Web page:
“We wanted to pick a lane and focus on that, rather than be a custom developer shop,” Wachob said. That means that while VenueNext will still build team apps, it may use third-party functionality as needed.

“We’re more focused on the venue commerce utility,” Wachob said. “We’re not going to be focused on building out things like replay and video.”

Tough market, lots of competition

Since VenueNext’s launch, the stadium and team app has gotten extremely competitive, with multiple players joining the game. Early market leader YinzCam remains the player with the most customers, but it has been joined by a list of providers that includes Venuetize, Hopscotch, Built.io and Rover.io as well as older apps from operations like CBS Interactive and Sidearm Sports. The problem all app providers face, however, is the lukewarm adoption of stadium apps by fans in general. While teams and venues all tout the idea of a stadium app as a way for fans to have a so-called “remote control” for their game-day visits, the reality is that most fans don’t download or use the apps widely, except when forced to for things like digital ticketing.

Screenshot of the web-app ordering system at Florida.

While teams and venues (and the app providers) may claim that fans use stadium apps, the reality is that actual statistics for fan app use are rarely ever provided. In the few instances where teams or venues do provide statistics for things like app usage at games, team and stadium apps fall far behind general-purpose mobile apps like social media apps, email and application updates.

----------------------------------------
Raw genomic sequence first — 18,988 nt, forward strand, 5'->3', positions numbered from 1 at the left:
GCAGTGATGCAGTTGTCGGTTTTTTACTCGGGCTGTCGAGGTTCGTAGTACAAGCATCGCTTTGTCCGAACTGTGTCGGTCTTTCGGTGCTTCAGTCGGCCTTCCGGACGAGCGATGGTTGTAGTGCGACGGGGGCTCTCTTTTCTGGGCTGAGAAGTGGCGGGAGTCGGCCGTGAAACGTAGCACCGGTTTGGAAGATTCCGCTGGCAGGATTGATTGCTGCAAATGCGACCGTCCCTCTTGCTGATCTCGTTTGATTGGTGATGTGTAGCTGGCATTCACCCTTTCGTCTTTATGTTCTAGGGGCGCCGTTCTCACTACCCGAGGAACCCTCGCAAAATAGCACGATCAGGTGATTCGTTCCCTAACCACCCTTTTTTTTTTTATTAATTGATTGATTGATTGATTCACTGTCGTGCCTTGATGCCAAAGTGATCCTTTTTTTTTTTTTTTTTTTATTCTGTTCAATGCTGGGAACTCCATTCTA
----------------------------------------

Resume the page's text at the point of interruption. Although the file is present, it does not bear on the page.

In-venue transactions, however, do offer a way for teams and venues to lure fans to an app or web platform, either by requiring it (in the case of digital ticketing) or by making it an attractive feature, by supporting things like in-seat delivery, raffles and games, order-ahead concessions or in-venue “experience” purchases like seat upgrades or things like on-field tours, or meet-the-players gatherings.

VenueNext famously had an ambitious goal of providing in-seat concessions delivery services for all seating areas at Levi’s Stadium, but that program was shelved in 2017 after limited use and challenges in providing the service to 70,000-plus potential customers.

What has emerged in the market as a more manageable solution are less-ambitious programs like offering delivery to limited seating areas (usually premium club areas) or mobile order-ahead services with express window pickup. The app for Florida’s Ben Hill Griffin Stadium offers the latter, with several areas around the venue having pick-up windows set aside for the mobile orders.

POS, kiosk ordering and web-based apps